We just had an odd and ugly scene in the top of the seventh inning of this decisive ALDS Game 5 at Toronto’s Rogers Centre.
With the game tied at 2-2, Rangers second baseman Rougned Odor hit a leadoff single against Blue Jays reliever Aaron Sanchez and made it to third base after a Chris Gimenez sacrifice and a Delino DeShields groundout. Odor then raced home when a return throw from Blue Jays catcher Russell Martin struck the bat handle of Shin-Soo Choo, who was hitting at the time with two outs on the board.
Home plate umpire Dale Scott waved the play dead before Odor crossed the plate for the go-ahead run — you could hear Scott shouting “no, no, no” on the replay — but the ball remained alive and in play and the umps (correctly) awarded the tally after a short conference.
In case of unintentional interference with play by any person herein authorized to be on the playing field (except members of the offensive team participating in the game, or a coach in the coachs box, or an umpire) the ball is alive and in play. If the interference is intentional, the ball shall be dead at the moment of the interference and the umpire shall impose such penalties as in his opinion will nullify the act of interference.
The awarding of that run set Rogers Centre into a frenzy, with half-full beer cans being launched onto the turf from the upper deck. Some of those cans landed on fans in the lower bowl, including some young children.
The umps did a rule check with New York and the run did stand. Blue Jays manager John Gibbons promptly issued an official protest. We’ve got a wild one.
There are four managerial openings right now around Major League Baseball, but none is more attractive than Matt Williams’ former gig in Washington. Which is probably why the Nationals’ search has been so wide-reaching and filled with big names.
Cal Ripken Jr. has been mentioned as a possibility, and Dusty Baker and Ron Gardenhire are expected to interview. Phil Nevin, Alex Cora, and Rick Renteria are some of the other candidates.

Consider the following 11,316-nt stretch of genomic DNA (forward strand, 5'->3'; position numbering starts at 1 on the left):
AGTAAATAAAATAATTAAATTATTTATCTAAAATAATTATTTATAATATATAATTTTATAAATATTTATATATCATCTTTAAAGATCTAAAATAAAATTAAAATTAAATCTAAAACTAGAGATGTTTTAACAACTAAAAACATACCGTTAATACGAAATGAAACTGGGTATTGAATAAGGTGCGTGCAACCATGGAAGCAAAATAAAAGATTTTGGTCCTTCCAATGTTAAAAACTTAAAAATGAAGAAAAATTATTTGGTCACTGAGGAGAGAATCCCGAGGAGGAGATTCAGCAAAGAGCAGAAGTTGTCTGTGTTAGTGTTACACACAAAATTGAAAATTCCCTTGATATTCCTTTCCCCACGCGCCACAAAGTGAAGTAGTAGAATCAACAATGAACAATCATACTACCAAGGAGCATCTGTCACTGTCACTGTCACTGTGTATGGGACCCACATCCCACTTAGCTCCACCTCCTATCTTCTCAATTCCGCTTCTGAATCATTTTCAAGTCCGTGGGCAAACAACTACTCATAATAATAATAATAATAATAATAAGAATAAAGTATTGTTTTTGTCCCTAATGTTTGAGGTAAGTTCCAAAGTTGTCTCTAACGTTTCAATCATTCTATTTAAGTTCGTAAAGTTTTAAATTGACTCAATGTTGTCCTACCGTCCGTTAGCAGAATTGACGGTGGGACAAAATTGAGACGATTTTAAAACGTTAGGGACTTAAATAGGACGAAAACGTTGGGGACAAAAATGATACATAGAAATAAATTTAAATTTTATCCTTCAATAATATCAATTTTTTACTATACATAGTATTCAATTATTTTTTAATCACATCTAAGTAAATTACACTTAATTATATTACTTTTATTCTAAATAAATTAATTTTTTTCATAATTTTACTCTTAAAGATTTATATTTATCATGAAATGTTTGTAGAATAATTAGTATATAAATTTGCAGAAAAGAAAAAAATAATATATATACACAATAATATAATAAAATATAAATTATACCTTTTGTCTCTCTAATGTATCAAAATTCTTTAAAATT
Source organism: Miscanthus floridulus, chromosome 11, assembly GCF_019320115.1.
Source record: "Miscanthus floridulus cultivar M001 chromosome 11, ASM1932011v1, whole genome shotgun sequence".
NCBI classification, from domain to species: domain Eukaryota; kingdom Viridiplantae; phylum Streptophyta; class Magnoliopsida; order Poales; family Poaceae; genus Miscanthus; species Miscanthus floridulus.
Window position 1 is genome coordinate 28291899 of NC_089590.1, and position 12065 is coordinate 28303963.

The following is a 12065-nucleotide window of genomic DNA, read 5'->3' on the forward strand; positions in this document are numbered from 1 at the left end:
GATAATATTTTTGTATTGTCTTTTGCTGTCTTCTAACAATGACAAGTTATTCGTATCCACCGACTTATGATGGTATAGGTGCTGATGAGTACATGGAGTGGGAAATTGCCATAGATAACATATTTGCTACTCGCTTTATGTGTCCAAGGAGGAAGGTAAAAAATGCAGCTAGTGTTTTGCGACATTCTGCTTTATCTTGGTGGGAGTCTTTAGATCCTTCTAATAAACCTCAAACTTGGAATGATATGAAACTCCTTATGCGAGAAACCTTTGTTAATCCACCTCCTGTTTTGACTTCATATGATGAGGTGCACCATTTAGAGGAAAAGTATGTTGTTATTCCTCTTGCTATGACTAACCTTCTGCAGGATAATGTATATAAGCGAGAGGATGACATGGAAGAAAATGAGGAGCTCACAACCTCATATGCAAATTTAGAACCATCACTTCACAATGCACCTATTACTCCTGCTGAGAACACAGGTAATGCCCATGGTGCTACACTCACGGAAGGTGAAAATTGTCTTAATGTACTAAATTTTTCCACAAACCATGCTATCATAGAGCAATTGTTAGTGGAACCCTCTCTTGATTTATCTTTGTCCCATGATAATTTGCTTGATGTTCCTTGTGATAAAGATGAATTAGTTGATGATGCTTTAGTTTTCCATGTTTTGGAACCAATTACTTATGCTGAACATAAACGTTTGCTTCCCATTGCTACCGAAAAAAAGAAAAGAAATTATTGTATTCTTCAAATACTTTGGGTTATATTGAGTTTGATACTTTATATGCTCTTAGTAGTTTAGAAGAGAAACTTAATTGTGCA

But it sounds like former Padres skipper Bud Black is the current frontrunner …
There’s an emphasis on experience this time around after the Williams decision went so poorly. Williams had not managed a game at any level of professional baseball when he was hired by the Nats in October 2013.
Black managed the Padres for nine years (2007-2015), going 649-713.
There will be a decisive NLDS Game 5 on Thursday evening in Los Angeles.
Clayton Kershaw yielded just three hits and struck out eight batters over seven innings of one-run ball and Justin Turner hit his fourth double of the series — a two-run poke down the left field line in the top of the third inning — as the Dodgers defeated the Mets 3-1 in Game 4 of the National League Division Series on Tuesday night at Citi Field.
Kershaw’s past postseason demons peaked their head out when Yoenis Cespedes reached on an infield single to lead off the bottom of the seventh, but there was no Matt Adams or Matt Carpenter to make him pay this time around. Kershaw retired the next three batters in order and then gave way to reliever Chris Hatcher for the eighth inning having thrown 94 pitches on short rest.
The only run Kershaw allowed was on a Daniel Murphy solo shot in the fourth inning. The other two hits he surrendered were singles.
Los Angeles’ bullpen answered the call after Kershaw’s departure, with Hatcher and closer Kenley Jansen combining to post two big zeroes on the scoreboard in Queens. Jansen secured the final four outs, earning his fifth career postseason save and second this October.
Jacob deGrom is lined up for the Mets and Zack Greinke will be on the hill for Los Angeles in the loser-goes-home tilt Thursday at Dodger Stadium. This series is shaping up to be a classic.
The winner Thursday will face the Cubs in the National League Championship Series.
Clayton Kershaw has looked sharp on the mound and at the plate so far in this must-win NLDS Game 4 at New York’s Citi Field.
After no-hitting the Mets in the first two frames, Kershaw smacked a one-out single to left-center field in the top of third inning. Howie Kendrick followed soon after with a two-out single to left and then Adrian Gonzalez blooped a ball to shallow center that drove in Enrique Hernandez, who had reached earlier on a fielder’s choice grounder to second base.
That all set up this Justin Turner two-run double down the left field line that put Los Angeles up 3-0 …
That’s now four doubles this postseason for Turner, which is a Dodgers franchise record for the Division Series. Los Angeles is trying to force a Game 5.
In the first postseason meeting between the two longtime archrivals, the Chicago Cubs prevailed over the St. Louis Cardinals.
Watch as Cubs closer Hector Rondon whiffs Cardinals outfielder Stephen Piscotty with a nasty 0-2 breaking ball to clinch a Division Series victory and send Wrigley Field into a frenzy (this is actually the first time in franchise history the Cubs have won a playoff series at home) …
Chicago dropped Game 1 but took three straight to finish off St. Louis. Next up is a matchup against either the Dodgers or Mets in the National League Championship Series.